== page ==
The power of a volcano is undeniable. Whether by explosive forces or slow but inevitable flows, the fires and molten lava destroy anything in their path. Standing on a hardened lava flow on the Big Island of Hawaii, you feel as if nothing could ever grow there again. You’d be wrong, though. As with most places on Earth, life finds a way, and the ohia lehua barely waits for the lava to cool before finding its way to prosper almost directly on the basalt rock.
Ohia lehua (Metrosideros polymorpha) is endemic to the six largest islands in Hawaii, where it can be seen just about anywhere up to 8200 feet above sea level. It’s a tough plant, part of the Myrtle family, and well-adapted to its environment. In difficult (or almost no) soils, like former lava flows, it’s a twisted shrub struggling to grow in what seem to be impossible conditions. In richer soils, it can become a tree nearly 100 feet tall. Either way, the small ovoid leaves are accented by powder-puff-like flowers, usually red but ranging to oranges and yellows as well. The blooms are heaviest in spring, but can appear throughout the year.
Pronounced “o-HEE-ah lay-HOO-ah” and properly spelled ʻōhiʻa lehua in the Hawaiian language, this plant has inspired a beautiful legend of steadfast lovers. Hawaiians love to “talk story,” and nearly any resident of the islands can tell you of the jealous goddess Pele, who spotted the handsome man ʻŌhiʻa working in the forests one day and immediately took a fancy to him. Unfortunately for Pele, ʻŌhiʻa was already in love himself, with the delicately beautiful Lehua. He politely ignored Pele’s advances, infuriating the goddess. In her anger, and before Lehua’s eyes, she turned him into a twisted gnarled tree and vanished. Lehua, devestated, turned to the other gods for assistance in restoring her beloved ʻŌhiʻa to her, but Pele’s power was too strong to overcome. Instead, the gods turned Lehua herself into a lovely red flower and set her upon the tree, reunited with her love. Hawaiian legend says that as long as the flower remains on the tree, the weather will be sunny and fair, but if a flower is plucked, the skies will fill with rain, tears of the lovers once again parted.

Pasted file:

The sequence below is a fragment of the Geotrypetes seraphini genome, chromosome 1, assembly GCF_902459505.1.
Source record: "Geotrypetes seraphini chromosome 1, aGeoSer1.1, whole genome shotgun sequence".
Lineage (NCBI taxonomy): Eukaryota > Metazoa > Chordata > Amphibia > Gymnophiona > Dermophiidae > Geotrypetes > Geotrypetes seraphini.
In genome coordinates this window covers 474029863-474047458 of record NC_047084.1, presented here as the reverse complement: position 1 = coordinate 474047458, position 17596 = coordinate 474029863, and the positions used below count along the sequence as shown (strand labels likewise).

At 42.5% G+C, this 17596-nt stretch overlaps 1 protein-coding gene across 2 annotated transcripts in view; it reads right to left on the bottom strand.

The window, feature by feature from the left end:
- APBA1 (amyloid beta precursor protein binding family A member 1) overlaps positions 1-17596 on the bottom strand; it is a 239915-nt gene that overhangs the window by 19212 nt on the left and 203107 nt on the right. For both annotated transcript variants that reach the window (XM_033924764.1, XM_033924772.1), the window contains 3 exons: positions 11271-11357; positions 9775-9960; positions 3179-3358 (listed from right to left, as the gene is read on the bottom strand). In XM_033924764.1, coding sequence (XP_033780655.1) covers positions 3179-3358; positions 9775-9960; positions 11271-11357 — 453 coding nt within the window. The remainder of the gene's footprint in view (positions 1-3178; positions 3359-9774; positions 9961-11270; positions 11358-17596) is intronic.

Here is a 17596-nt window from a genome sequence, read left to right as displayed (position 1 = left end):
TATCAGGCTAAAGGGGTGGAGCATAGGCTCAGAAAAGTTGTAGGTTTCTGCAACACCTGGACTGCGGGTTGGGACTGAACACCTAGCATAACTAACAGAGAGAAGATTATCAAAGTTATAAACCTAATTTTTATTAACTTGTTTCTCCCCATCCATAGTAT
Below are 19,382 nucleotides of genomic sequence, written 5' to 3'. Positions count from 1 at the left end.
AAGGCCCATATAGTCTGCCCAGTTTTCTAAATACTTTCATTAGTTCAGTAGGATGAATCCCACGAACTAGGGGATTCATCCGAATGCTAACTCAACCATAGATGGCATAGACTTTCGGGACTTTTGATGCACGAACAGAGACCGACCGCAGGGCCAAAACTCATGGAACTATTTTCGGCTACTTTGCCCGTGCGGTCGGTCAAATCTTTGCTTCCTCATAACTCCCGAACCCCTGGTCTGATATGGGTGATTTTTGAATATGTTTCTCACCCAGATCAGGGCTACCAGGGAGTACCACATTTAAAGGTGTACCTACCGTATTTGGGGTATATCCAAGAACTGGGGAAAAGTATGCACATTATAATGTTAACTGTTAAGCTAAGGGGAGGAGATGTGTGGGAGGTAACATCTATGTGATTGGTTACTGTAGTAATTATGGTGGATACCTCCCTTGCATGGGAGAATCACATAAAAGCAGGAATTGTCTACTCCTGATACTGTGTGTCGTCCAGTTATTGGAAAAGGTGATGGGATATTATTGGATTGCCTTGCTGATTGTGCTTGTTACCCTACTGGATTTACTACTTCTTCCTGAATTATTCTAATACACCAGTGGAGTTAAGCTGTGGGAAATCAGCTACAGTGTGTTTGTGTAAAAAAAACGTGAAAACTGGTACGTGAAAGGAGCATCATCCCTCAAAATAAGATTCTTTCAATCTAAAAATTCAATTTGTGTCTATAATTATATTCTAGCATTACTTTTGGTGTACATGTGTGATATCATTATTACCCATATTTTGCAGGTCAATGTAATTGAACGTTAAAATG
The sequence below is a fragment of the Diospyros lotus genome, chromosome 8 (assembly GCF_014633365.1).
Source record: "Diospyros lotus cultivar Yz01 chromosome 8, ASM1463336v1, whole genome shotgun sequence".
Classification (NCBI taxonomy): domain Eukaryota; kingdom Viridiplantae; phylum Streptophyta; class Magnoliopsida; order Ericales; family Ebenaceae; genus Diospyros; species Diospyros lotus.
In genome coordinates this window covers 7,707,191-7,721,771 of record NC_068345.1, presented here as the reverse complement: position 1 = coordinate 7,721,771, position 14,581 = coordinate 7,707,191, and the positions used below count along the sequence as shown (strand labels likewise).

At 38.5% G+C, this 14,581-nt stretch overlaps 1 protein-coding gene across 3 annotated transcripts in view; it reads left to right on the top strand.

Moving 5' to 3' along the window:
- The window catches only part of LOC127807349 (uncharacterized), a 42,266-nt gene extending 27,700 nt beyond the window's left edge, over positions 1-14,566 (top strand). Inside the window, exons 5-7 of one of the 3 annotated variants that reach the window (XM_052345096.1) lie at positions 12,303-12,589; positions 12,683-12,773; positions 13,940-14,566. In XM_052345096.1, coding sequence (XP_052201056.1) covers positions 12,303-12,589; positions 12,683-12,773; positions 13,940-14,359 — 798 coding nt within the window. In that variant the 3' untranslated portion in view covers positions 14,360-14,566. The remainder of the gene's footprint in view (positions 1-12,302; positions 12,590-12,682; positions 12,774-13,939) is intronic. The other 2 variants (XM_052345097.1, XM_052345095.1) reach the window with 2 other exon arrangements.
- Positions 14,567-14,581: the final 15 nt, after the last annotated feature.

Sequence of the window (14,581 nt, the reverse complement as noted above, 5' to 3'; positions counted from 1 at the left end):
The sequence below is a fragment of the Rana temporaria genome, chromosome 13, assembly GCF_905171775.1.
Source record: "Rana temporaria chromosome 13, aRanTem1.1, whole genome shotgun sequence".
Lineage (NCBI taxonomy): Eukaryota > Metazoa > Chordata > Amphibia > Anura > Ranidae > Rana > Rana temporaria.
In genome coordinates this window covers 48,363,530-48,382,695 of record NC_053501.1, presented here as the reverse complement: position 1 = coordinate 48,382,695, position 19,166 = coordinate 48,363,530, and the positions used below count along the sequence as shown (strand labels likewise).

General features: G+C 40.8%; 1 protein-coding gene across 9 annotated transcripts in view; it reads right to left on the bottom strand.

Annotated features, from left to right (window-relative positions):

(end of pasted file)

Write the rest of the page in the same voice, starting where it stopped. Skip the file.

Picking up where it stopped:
Beyond the legend, ohia lehua has had many uses for native Hawaiians. The wood was used to build houses and fences, create the seats and decks of their famous canoes, and burned as firewood. It is one of the few honey plants native to Hawaii, and the honey made from its flowers has a subtle floral taste. The flowers of this plant have long been used for traditional leis worn during performances by those performing the hula. Sticks made of the wood, called kalaau, are used in the dance as well.
Perhaps most importantly, ohia lehua is often the first plant to colonize lava flows, bringing areas that seem dead back to life. The shrub shown in these pictures is growing on a lava flow that was active a scant 40 years ago. Much of the area remains barren, but the ohia lehua grows here and there, helping to break the basalt rock down into soil that other plants will later find and use. This plant has deep roots in Hawaiian nature and culture, and understanding more about it helps a visitor to Hawaii understand more about life there as well.
NOTE: In the last couple of years, a new disease called Rapid Ohia Death has been spreading among the forests and residential areas of the Big Island of Hawaii. Learn more about it, and efforts to combat it, by clicking here.